Why Activity Theory Is an Important Key to "Successful" Aging

4 min read
Learn about Activity Theory of aging, and why scientists think it's the key to "successful" aging.
Learn about Activity Theory of aging, and why scientists think it's the key to "successful" aging.

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First things first: What does successful aging mean, anyway? It’s true that the idea of “aging well” feels a bit subjective—the approach and mindset of one person might look a little different from someone else. But from a scientific POV, we define healthy aging as supporting your body and wellbeing in a way that allows you to live your life the way you want to, for as long as possible. And that means building a foundation of healthy habits, no matter what life stage you’re currently in.

Most of us probably already know that balanced nutrition is a huge part of this—filling your daily diet with a spectrum of nutrients, and ideally taking a quality multivitamin and protein powder to help fill gaps. (Part of this is also recognizing that your nutrient needs evolve as you age.) But scientists have also zeroed in on another potential key component of healthy aging: something called Activity Theory of Aging. (1)

What is Activity Theory?

While the name might imply that it’s all about exercise or moving your body, Activity Theory also refers to keeping busy and maintaining social activities as you age. The earliest studies on this phenomenon (which first came into play in the ‘70s) correlated this definition of an “active lifestyle” with greater life satisfaction in older people—something that researchers have only continued to prove out over time. (2,3)

In one study on Activity Theory published in 2014, for example, researchers found that adults who participated in discretionary activities—that is, extracurricular activities of their choosing—over the course of 8 weeks reported a more positive outlook on life and their overall wellness. And if you’re at all familiar with Blue Zones—aka the regions of the world where people reportedly live the longest, most healthful lives—you might recognize that Activity Theory is something Blue Zone residents live out every single day: They lean on friendships and family, they engage in moderate physical activity, and they prioritize activities that make them happy. (1)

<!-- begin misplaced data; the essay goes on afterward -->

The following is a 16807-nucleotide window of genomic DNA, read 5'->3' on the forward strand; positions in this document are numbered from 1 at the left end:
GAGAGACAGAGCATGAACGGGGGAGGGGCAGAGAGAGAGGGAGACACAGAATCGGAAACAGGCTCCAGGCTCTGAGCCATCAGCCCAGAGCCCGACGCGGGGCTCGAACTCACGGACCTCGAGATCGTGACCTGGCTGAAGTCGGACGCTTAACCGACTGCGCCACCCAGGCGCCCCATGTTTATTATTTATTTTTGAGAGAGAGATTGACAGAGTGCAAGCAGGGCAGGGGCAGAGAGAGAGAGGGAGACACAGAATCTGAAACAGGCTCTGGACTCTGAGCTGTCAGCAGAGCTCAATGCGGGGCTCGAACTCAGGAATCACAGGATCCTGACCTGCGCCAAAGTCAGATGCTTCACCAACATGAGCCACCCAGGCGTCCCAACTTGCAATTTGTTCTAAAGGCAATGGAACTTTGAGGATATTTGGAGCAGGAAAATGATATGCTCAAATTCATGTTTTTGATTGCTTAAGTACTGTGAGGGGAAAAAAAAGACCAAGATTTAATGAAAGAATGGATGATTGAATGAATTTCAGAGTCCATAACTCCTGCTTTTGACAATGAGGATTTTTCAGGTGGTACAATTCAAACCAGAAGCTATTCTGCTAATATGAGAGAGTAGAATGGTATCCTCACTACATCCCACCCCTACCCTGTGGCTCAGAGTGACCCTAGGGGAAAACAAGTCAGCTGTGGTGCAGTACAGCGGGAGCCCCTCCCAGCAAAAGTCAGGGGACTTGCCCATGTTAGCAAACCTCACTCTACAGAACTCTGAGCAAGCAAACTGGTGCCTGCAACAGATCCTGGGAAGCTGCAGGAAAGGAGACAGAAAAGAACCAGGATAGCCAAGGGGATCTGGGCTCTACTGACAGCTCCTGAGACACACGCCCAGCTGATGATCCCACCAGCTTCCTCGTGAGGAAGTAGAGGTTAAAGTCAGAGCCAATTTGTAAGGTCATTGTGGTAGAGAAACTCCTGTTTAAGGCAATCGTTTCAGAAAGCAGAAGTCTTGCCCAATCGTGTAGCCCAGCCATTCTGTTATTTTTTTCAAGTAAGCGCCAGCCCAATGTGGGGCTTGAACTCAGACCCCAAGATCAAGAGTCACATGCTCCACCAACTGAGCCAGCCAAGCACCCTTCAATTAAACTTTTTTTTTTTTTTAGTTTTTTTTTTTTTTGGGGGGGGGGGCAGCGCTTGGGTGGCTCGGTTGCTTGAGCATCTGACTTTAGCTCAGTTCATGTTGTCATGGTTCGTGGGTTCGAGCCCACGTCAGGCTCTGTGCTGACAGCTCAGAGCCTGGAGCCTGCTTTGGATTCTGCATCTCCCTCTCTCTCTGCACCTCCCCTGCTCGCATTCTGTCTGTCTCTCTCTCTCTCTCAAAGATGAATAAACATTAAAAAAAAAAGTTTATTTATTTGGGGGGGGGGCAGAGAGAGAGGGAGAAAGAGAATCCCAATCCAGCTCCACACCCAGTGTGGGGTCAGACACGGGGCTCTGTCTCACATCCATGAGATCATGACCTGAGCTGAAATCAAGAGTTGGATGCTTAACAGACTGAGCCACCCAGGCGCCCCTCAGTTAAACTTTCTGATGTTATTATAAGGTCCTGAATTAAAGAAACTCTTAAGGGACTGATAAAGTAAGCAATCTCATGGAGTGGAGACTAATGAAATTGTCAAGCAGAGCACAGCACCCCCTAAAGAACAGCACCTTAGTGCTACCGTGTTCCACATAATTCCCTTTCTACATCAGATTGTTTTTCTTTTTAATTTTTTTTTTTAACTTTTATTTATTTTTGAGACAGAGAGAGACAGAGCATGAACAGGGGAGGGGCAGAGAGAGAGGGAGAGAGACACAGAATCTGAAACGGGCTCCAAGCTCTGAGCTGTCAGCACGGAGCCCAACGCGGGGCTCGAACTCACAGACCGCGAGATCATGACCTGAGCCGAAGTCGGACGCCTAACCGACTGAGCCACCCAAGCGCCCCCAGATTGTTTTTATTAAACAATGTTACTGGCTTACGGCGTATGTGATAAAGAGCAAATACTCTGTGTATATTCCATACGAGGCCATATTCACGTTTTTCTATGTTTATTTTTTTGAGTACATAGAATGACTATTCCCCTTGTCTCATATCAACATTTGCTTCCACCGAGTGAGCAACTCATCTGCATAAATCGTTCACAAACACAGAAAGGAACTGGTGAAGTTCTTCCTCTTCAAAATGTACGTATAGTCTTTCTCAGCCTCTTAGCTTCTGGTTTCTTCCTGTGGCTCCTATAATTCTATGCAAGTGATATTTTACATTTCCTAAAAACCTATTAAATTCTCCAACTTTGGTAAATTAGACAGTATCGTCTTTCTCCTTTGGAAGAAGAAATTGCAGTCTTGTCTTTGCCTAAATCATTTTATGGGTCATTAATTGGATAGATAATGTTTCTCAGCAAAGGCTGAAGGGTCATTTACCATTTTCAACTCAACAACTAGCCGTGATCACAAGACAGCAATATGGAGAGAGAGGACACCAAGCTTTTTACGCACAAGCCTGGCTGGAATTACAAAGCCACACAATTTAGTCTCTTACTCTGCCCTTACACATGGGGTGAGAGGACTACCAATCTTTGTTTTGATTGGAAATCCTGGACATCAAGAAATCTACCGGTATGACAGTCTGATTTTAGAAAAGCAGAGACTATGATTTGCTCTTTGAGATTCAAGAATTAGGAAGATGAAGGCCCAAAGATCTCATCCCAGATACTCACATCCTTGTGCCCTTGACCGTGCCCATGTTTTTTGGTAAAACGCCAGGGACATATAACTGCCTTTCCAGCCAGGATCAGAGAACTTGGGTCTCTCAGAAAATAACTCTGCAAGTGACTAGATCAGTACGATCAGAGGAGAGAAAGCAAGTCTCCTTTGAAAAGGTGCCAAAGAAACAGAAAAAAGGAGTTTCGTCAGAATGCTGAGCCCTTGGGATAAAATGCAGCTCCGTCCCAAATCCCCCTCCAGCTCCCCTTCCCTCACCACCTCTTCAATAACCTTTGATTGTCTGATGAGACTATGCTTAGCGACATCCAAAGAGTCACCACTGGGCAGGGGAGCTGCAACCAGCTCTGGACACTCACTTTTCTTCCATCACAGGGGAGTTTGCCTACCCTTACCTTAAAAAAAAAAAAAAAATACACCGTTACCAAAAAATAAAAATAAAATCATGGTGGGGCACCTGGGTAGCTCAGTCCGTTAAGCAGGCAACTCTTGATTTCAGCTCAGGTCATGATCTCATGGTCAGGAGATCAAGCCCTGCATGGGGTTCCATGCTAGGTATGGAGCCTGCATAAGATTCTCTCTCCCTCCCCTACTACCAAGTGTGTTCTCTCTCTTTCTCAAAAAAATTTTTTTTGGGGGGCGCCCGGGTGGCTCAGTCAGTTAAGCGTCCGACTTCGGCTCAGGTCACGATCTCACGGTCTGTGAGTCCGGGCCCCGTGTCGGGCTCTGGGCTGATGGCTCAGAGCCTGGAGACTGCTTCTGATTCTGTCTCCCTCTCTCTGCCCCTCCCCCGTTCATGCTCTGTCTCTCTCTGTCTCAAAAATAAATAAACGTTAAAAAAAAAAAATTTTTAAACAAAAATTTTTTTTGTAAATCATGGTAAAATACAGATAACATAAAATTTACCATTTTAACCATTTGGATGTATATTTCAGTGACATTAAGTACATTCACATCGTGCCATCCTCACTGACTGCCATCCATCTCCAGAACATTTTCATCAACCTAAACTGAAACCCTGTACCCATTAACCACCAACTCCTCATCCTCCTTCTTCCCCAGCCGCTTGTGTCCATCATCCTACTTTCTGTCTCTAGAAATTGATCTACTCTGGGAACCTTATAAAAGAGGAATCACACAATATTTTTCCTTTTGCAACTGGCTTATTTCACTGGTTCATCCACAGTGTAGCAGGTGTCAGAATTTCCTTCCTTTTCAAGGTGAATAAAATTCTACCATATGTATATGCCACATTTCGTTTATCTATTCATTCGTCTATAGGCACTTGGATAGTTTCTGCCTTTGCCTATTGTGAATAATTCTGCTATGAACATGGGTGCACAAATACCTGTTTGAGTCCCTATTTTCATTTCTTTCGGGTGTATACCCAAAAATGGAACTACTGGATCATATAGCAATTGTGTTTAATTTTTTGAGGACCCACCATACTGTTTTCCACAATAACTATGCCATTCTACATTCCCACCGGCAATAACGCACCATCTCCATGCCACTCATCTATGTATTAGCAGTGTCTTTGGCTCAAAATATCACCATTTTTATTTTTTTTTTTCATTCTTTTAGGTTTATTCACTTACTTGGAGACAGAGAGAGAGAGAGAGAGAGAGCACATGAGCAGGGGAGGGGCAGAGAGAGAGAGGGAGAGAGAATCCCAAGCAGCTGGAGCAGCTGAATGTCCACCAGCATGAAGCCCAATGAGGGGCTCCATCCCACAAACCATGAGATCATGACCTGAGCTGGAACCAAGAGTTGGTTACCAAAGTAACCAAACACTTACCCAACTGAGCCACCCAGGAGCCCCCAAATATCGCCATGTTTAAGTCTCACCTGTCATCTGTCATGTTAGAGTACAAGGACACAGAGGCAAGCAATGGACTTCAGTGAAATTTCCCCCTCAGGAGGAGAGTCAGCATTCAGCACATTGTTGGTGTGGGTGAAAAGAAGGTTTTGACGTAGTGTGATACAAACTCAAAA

Defining an “active social life”

It’s worth noting that on the flip side, scientists have linked social isolation and loneliness to a negative impact on our quality of life as we age. This underscores the impact regular social interactions can have—for everyone, but especially for older adults. (4)

But why? Scientists suspect that having a support system as we age allows us to better cope and work through challenges as we enter later life. It may also have a domino effect on our broader wellbeing: In a study published last year in the Journals of Gerontology, researchers found that older adults who prioritized social engagement with their broader community also tended to be more physically active, and reported better emotional wellness. (5)

Choose your own adventure

Of course, we’d be remiss not to mention the more literal definition of Activity Theory: That is, the importance of physical activity as you age. Scientists agree that practicing regular, moderate exercise plays a sizable role on the aging process—many longitudinal studies have tracked the impact on both the physical health and mental health of older adults. (6)

What does that look like in practice? Let us count the ways: It might be long walks around the neighborhood, or hitting the yoga studio a few times a week. Or maybe you prefer to jog, or take a cardio dance class. The point? Do what you’d like, so long as it inspires you to move around a little.

And that’s really the beauty of Activity Theory in a nutshell: It’s both deceptively simple and incredibly non-prescriptive. The idea is to enjoy the activities and relationships that make you happiest, as regularly as possible—and you’re the best judge of what that means to you.


  1. Winstead, Vicki, et al. “The Impact of Activity Interventions on the Well-Being of Older Adults in Continuing Care Communities.” Journal of Applied Gerontology, vol. 33, no. 7, 2014, pp. 888–911., doi:10.1177/0733464814537701.
  2. Lemon, B. W., et al. “An Exploration of the Activity Theory of Aging: Activity Types and Life Satisfaction Among In-Movers to a Retirement Community.” Journal of Gerontology, vol. 27, no. 4, Jan. 1972, pp. 511–523., doi:10.1093/geronj/27.4.511.
  3. Knapp, M. R. J. “The Activity Theory of Aging An Examination in the English Context.” The Gerontologist, vol. 17, no. 6, Jan. 1977, pp. 553–559., doi:10.1093/geront/17.6.553.
  4. Shankar, Aparna, et al. “Social Isolation…in Older Adults.” Health Psychology, vol. 36, no. 2, 2017, pp. 179–187., doi:10.1037/hea0000437.
  5. Interacting with more people is shown to keep older adults more active. (2019, February 20). Retrieved from Science Daily
  6. Daskalopoulou, C., Stubbs, B., Kralj, C., Koukounari, A., Prince, M., & Prina, A. (2017). Physical activity and healthy ageing: A systematic review and meta-analysis of longitudinal cohort studies. Ageing Research Reviews, 38, 6–17. doi: 10.1016/j.arr.2017.06.003


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